How can God’s rescue plan work when the problems that shattered humanity in the beginning threaten to destroy Abraham’s family?
You’ve advertised for help with a bakery in a country town. Two people apply. The first asks prying questions about your business model, disquieting questions that leave you feeling you can’t trust him. The other doesn’t bother showing up for the interview. You have to call him and remind him. So, who do you hire? They one you can’t trust? Or the one who couldn’t care less?
Missed a few posts in the last five months? Here’s a summary of the kingdom theme in Genesis 1–25 so you can catch up.
The phrase “kingdom of God” is quite rare in the Bible Jesus used (Old Testament), so why did he think it was the main message? Most people today don’t understand the kingdom to be the main message, probably because we don’t really understand what it means. But what if Jesus was right? Shouldn’t it be the primary goal for us as well? Why did he want his followers to seek first the kingdom of God? Continue reading “The kingdom theme: piecing it together”
Abraham lived his entire life for the kingdom of God.
Abraham is the most significant human so far. The narrator devoted more space to Abraham than to Adam, Cain, Lamech, Seth, Enoch, Noah, and Shem combined. Why was Abraham so important? His significance was his contribution to the kingdom of God. Continue reading “Abraham’s life: a summary (Genesis 12–25)”
How would the story of Genesis 24 have felt from Rebekah’s point of view?
Rebekah is caught up in a romantic mystery beyond her wildest dreams. She’s a beautiful girl who has kept herself pure. A wealthy traveller has turned up in her corner of the world. After showing him hospitality, she learns he’s not really a stranger but the servant of a long-lost relative. Apparently Abraham has been very successful, and is seeking a suitable bride for his son who will inherit his good fortune. The guest showers her with expensive jewellery and dresses suitable for a princess. It’s all very sudden and unexpected, but it might be the opportunity of a lifetime. Continue reading “Rebekah’s romance (Genesis 24:22-67)”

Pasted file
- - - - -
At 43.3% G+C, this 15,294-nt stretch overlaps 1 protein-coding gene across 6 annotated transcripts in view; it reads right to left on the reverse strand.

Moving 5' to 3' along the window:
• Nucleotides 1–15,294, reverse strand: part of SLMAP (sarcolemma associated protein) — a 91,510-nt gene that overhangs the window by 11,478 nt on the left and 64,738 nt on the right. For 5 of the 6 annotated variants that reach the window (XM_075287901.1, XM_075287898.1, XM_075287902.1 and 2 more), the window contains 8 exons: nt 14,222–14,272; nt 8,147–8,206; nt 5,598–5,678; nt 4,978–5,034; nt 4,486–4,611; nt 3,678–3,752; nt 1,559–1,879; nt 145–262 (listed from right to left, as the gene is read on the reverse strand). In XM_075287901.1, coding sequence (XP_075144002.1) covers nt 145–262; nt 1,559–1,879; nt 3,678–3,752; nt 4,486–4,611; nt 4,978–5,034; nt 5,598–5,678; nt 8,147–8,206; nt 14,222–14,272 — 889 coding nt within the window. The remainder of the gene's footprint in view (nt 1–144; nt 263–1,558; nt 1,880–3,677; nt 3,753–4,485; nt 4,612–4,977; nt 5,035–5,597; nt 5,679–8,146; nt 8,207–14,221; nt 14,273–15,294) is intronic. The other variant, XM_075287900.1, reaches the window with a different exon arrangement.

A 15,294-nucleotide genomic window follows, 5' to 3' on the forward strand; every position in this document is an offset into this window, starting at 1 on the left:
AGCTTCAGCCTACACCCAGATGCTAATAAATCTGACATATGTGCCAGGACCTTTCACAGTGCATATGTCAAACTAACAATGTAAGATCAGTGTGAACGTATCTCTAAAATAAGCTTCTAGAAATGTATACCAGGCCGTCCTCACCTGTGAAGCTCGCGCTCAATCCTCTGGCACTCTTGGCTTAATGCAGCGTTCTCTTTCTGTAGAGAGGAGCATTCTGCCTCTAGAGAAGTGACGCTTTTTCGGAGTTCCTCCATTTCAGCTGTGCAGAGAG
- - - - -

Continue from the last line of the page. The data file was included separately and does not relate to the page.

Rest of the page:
In seeking a bride for Isaac, why did Abraham’s servant set this particular test?
The marriage of Isaac and Rebekah must be important: Genesis 24 is the longest chapter in Genesis. The narrator repeats details multiple times. It’s a royal wedding, and we’re introduced to the princess of the kingdom, or at least of the nation that will represent YHWH’s kingdom. Continue reading “A test for the bride (Genesis 24:13-21)”
Abraham’s servant seeks a bride for his master’s son.
Abraham lived his whole life for a unique mission—founding a nation that would be ruled by God. It was actually God’s mission— re-establishing his reign over the nations through the Abrahamic nation. The missio dei (mission of God) is all about rescuing his world from the tyranny of evil, bringing it back under his governance, the kingdom of God. Continue reading “On a mission (Genesis 24:1-12)”
As a nomad, Abraham lived in the land he’s been promised. How did he finally came to own a piece?
Abraham and Sarah gave their entire lives to establishing a new kind of nation. It would be based on radically different political system: ruled by God instead of humans. It’s how the world was intended to be from the start, and the plan was to show the other nations what they were missing—the blessing of divine rule.